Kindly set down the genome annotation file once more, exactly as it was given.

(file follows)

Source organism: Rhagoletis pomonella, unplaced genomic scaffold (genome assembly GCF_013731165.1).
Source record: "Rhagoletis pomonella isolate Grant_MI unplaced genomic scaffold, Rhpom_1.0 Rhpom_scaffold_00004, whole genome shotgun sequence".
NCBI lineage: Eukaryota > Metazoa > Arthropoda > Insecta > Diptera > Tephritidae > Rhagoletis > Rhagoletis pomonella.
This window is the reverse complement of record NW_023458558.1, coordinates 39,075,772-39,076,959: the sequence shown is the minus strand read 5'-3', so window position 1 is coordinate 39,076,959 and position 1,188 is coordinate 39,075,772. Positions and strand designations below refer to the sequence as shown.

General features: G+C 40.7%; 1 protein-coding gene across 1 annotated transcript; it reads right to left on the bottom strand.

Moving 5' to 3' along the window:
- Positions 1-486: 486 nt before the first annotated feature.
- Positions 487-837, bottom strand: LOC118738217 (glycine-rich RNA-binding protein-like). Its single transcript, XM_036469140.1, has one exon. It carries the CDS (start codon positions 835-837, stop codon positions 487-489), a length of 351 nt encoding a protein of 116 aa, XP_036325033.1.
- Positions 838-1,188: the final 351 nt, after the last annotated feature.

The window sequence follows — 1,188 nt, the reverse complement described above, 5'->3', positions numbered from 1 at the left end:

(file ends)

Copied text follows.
Source organism: Rhagoletis pomonella, unplaced genomic scaffold (genome assembly GCF_013731165.1).
Source record: "Rhagoletis pomonella isolate Grant_MI unplaced genomic scaffold, Rhpom_1.0 Rhpom_scaffold_00004, whole genome shotgun sequence".
NCBI lineage: Eukaryota > Metazoa > Arthropoda > Insecta > Diptera > Tephritidae > Rhagoletis > Rhagoletis pomonella.
This window is the reverse complement of record NW_023458558.1, coordinates 39,075,772-39,076,959: the sequence shown is the minus strand read 5'-3', so window position 1 is coordinate 39,076,959 and position 1,188 is coordinate 39,075,772. Positions and strand designations below refer to the sequence as shown.

General features: G+C 40.7%; 1 protein-coding gene across 1 annotated transcript; it reads right to left on the bottom strand.

Moving 5' to 3' along the window:
- Positions 1-486: 486 nt before the first annotated feature.
- Positions 487-837, bottom strand: LOC118738217 (glycine-rich RNA-binding protein-like). Its single transcript, XM_036469140.1, has one exon. It carries the CDS (start codon positions 835-837, stop codon positions 487-489), a length of 351 nt encoding a protein of 116 aa, XP_036325033.1.
- Positions 838-1,188: the final 351 nt, after the last annotated feature.

The window sequence follows — 1,188 nt, the reverse complement described above, 5'->3', positions numbered from 1 at the left end: